HMO LIABILITY: Recent Court Rulings Bolster Consumer Rights
Yesterday's Wall Street Journal/California Edition took a look at several recent "key judicial rulings" in California that "promise to provide patients with significant new ammunition when they wind up in disputes with their" HMOs. "The pendulum has reached its peak and is swinging back in the other direction in favor of the insured," said Jay Taylor, who earlier this month "won the latest major court ruling that bolsters the rights" of HMO members. In that case, the state's 2nd District Court of Appeal in Los Angeles ruled that Taylor could bring a class-action arbitration against Blue Cross of California. The Journal reports that Taylor considers the ruling important "because it will allow many more health plan enrollees to pool their resources for what might otherwise be prohibitively expensive arbitration proceedings." A Blue Cross spokesperson said the insurer is appealing the ruling in state Supreme Court.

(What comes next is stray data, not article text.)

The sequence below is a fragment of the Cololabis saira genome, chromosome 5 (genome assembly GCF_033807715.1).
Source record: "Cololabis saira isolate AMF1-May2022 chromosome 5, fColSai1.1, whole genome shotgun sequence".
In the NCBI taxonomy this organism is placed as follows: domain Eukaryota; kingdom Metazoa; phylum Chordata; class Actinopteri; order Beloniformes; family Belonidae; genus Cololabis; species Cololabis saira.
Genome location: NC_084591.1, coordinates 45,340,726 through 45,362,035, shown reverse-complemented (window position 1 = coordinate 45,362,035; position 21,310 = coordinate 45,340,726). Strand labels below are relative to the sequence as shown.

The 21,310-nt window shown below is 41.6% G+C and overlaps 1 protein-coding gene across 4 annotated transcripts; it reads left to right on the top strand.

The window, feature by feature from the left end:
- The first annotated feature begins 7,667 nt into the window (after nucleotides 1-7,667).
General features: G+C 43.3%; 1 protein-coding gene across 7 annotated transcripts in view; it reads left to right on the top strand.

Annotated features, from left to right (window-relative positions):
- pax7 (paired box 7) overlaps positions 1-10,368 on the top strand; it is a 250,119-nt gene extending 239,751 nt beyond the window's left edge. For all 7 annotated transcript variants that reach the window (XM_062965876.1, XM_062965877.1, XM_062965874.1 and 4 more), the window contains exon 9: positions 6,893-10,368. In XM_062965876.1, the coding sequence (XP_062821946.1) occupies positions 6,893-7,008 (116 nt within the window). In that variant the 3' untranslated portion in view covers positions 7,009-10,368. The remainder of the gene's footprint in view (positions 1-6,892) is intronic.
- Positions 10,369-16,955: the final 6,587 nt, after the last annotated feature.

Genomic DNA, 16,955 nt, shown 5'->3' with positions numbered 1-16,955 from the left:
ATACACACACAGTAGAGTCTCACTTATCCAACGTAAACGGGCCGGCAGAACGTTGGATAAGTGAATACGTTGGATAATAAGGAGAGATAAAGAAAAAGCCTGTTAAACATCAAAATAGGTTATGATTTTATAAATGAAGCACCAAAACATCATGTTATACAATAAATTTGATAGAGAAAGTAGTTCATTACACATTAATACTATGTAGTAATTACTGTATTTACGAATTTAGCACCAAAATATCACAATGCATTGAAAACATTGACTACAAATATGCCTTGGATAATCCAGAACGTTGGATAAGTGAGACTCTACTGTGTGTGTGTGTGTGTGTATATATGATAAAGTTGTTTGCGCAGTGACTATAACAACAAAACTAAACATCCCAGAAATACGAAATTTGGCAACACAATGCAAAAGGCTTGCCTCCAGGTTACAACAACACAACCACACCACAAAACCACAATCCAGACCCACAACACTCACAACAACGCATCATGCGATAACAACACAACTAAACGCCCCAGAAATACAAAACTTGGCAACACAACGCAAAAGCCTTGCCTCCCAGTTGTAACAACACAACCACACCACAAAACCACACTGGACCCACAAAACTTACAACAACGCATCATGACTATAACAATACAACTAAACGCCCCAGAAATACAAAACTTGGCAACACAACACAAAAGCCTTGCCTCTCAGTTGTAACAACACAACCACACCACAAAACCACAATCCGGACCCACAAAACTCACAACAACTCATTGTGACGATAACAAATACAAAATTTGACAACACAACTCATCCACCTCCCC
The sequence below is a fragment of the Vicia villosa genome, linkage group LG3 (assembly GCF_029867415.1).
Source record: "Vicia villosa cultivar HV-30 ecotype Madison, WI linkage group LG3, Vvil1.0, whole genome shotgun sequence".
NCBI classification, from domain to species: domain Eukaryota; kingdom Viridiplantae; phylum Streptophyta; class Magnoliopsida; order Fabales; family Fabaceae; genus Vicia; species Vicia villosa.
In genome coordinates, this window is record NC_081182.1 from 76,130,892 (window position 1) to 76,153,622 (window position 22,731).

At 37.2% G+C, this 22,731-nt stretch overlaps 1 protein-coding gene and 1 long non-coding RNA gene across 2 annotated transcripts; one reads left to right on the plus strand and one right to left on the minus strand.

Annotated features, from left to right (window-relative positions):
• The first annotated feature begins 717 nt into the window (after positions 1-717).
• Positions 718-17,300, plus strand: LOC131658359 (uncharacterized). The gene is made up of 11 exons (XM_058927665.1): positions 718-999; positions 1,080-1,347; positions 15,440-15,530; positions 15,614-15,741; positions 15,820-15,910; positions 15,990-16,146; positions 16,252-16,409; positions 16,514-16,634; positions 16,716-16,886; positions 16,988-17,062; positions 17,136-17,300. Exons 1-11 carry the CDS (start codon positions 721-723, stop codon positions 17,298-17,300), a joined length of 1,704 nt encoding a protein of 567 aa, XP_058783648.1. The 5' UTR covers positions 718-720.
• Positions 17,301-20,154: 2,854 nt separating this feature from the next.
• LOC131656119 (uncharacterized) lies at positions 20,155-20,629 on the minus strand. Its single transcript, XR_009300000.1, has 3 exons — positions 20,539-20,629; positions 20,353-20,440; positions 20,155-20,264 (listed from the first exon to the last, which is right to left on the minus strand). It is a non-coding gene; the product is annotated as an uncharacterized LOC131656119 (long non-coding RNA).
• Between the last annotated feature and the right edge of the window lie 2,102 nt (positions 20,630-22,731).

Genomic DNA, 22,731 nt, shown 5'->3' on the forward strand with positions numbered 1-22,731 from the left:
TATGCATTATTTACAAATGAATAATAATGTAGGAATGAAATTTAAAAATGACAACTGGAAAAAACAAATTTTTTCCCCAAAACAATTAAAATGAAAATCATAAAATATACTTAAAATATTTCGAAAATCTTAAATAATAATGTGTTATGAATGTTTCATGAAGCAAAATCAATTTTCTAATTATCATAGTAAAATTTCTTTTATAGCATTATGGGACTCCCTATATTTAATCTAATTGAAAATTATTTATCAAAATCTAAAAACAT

Other court rulings that have bolstered patient rights have also focused on arbitration, the Journal reports. Consumer advocates say consumers are often unaware of their arbitration rights and responsibilities. "When it comes to negotiating an agreement, individual consumers are not in the same place as large health plans' and often simply swallow whatever is written into a standard contract," said Peter Lee, attorney for Health Care Rights. The Journal reports that a June 1997 ruling against Kaiser Permanente said "HMO members can file lawsuits if they demonstrate that their health plan's arbitration system is unfair." As a result, "Kaiser earlier this year announced an overhaul of its arbitration system," changing it from an "in-house process" to an "independent system." In another consumer-friendly ruling, the 2nd District Court of Appeal upheld a lower court's ruling against Cigna HealthCare of California. Both courts ruled that a women could sue Cigna -- not for medical malpractice, which is prevented by federal law --but for "deceptive and misleading" advertising. Cigna is appealing the ruling in the state Supreme Court. In another boost for consumers' arbitration rights, Gov. Pete Wilson last month signed into law a measure "that for the first time will require health plan arbitration decisions -- and the reasoning behind them -- to be made public." Sen. Herschel Rosenthal (D-San Fernando Valley), the law's author, said it should "help protect consumers" by making the process more equitable. While the HMO industry has questioned the law's necessity, state Supreme Court Justice Ronald George "appointed a task force to conduct a two-year study of the impact that private judging is having on the state courts and the public" (Benson, 10/21).